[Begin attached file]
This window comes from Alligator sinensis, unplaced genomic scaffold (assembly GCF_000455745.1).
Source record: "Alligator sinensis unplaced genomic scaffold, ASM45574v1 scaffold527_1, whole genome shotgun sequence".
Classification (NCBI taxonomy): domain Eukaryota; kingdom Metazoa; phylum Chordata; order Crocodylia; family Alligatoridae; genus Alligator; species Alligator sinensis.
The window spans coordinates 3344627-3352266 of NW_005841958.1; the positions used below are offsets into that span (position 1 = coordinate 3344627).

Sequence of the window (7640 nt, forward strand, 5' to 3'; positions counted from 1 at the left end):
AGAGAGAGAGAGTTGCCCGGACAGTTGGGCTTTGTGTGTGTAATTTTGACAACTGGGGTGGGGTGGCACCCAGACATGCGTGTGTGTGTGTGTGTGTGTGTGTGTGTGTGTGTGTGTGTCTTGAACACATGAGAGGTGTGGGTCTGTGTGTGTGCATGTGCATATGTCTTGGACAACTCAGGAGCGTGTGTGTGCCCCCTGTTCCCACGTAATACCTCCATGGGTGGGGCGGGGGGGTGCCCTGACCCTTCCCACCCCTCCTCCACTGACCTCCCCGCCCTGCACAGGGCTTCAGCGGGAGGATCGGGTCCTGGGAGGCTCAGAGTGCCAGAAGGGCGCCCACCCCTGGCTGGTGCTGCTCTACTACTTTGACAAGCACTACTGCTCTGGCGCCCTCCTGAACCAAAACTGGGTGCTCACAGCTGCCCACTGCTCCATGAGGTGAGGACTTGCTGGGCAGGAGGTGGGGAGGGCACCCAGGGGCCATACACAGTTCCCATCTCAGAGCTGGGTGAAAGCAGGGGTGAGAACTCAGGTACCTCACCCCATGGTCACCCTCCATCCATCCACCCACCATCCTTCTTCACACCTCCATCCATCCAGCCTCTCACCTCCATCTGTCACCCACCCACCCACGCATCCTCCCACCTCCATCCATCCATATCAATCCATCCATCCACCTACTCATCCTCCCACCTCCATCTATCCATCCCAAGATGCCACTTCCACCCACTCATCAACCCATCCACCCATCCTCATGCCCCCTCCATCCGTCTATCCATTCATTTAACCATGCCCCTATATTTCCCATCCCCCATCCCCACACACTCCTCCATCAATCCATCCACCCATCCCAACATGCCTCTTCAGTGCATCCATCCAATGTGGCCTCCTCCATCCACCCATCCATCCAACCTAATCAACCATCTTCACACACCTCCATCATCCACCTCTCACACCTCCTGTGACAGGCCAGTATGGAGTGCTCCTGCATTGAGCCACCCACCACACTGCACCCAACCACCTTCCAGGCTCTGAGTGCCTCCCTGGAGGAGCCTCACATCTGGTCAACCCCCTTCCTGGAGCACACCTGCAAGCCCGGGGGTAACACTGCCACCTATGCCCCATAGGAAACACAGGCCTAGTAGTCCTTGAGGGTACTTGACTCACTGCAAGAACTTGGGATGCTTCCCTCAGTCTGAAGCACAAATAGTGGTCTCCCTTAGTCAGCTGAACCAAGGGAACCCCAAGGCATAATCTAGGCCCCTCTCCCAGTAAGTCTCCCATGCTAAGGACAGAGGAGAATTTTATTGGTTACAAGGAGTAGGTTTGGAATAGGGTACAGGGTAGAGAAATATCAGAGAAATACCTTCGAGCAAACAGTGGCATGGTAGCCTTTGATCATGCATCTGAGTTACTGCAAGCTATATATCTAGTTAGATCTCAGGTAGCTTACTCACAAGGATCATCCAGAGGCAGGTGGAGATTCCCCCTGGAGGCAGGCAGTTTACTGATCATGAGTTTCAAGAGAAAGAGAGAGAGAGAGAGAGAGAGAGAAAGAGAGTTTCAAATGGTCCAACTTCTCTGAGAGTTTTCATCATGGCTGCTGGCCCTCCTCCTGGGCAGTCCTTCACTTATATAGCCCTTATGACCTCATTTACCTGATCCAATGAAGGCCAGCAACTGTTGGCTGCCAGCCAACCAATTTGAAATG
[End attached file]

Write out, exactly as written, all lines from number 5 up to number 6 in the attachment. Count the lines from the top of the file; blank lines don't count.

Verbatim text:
Sequence of the window (7640 nt, forward strand, 5' to 3'; positions counted from 1 at the left end):
AGAGAGAGAGAGTTGCCCGGACAGTTGGGCTTTGTGTGTGTAATTTTGACAACTGGGGTGGGGTGGCACCCAGACATGCGTGTGTGTGTGTGTGTGTGTGTGTGTGTGTGTGTGTGTGTCTTGAACACATGAGAGGTGTGGGTCTGTGTGTGTGCATGTGCATATGTCTTGGACAACTCAGGAGCGTGTGTGTGCCCCCTGTTCCCACGTAATACCTCCATGGGTGGGGCGGGGGGGTGCCCTGACCCTTCCCACCCCTCCTCCACTGACCTCCCCGCCCTGCACAGGGCTTCAGCGGGAGGATCGGGTCCTGGGAGGCTCAGAGTGCCAGAAGGGCGCCCACCCCTGGCTGGTGCTGCTCTACTACTTTGACAAGCACTACTGCTCTGGCGCCCTCCTGAACCAAAACTGGGTGCTCACAGCTGCCCACTGCTCCATGAGGTGAGGACTTGCTGGGCAGGAGGTGGGGAGGGCACCCAGGGGCCATACACAGTTCCCATCTCAGAGCTGGGTGAAAGCAGGGGTGAGAACTCAGGTACCTCACCCCATGGTCACCCTCCATCCATCCACCCACCATCCTTCTTCACACCTCCATCCATCCAGCCTCTCACCTCCATCTGTCACCCACCCACCCACGCATCCTCCCACCTCCATCCATCCATATCAATCCATCCATCCACCTACTCATCCTCCCACCTCCATCTATCCATCCCAAGATGCCACTTCCACCCACTCATCAACCCATCCACCCATCCTCATGCCCCCTCCATCCGTCTATCCATTCATTTAACCATGCCCCTATATTTCCCATCCCCCATCCCCACACACTCCTCCATCAATCCATCCACCCATCCCAACATGCCTCTTCAGTGCATCCATCCAATGTGGCCTCCTCCATCCACCCATCCATCCAACCTAATCAACCATCTTCACACACCTCCATCATCCACCTCTCACACCTCCTGTGACAGGCCAGTATGGAGTGCTCCTGCATTGAGCCACCCACCACACTGCACCCAACCACCTTCCAGGCTCTGAGTGCCTCCCTGGAGGAGCCTCACATCTGGTCAACCCCCTTCCTGGAGCACACCTGCAAGCCCGGGGGTAACACTGCCACCTATGCCCCATAGGAAACACAGGCCTAGTAGTCCTTGAGGGTACTTGACTCACTGCAAGAACTTGGGATGCTTCCCTCAGTCTGAAGCACAAATAGTGGTCTCCCTTAGTCAGCTGAACCAAGGGAACCCCAAGGCATAATCTAGGCCCCTCTCCCAGTAAGTCTCCCATGCTAAGGACAGAGGAGAATTTTATTGGTTACAAGGAGTAGGTTTGGAATAGGGTACAGGGTAGAGAAATATCAGAGAAATACCTTCGAGCAAACAGTGGCATGGTAGCCTTTGATCATGCATCTGAGTTACTGCAAGCTATATATCTAGTTAGATCTCAGGTAGCTTACTCACAAGGATCATCCAGAGGCAGGTGGAGATTCCCCCTGGAGGCAGGCAGTTTACTGATCATGAGTTTCAAGAGAAAGAGAGAGAGAGAGAGAGAGAGAGAAAGAGAGTTTCAAATGGTCCAACTTCTCTGAGAGTTTTCATCATGGCTGCTGGCCCTCCTCCTGGGCAGTCCTTCACTTATATAGCCCTTATGACCTCATTTACCTGATCCAATGAAGGCCAGCAACTGTTGGCTGCCAGCCAACCAATTTGAAATG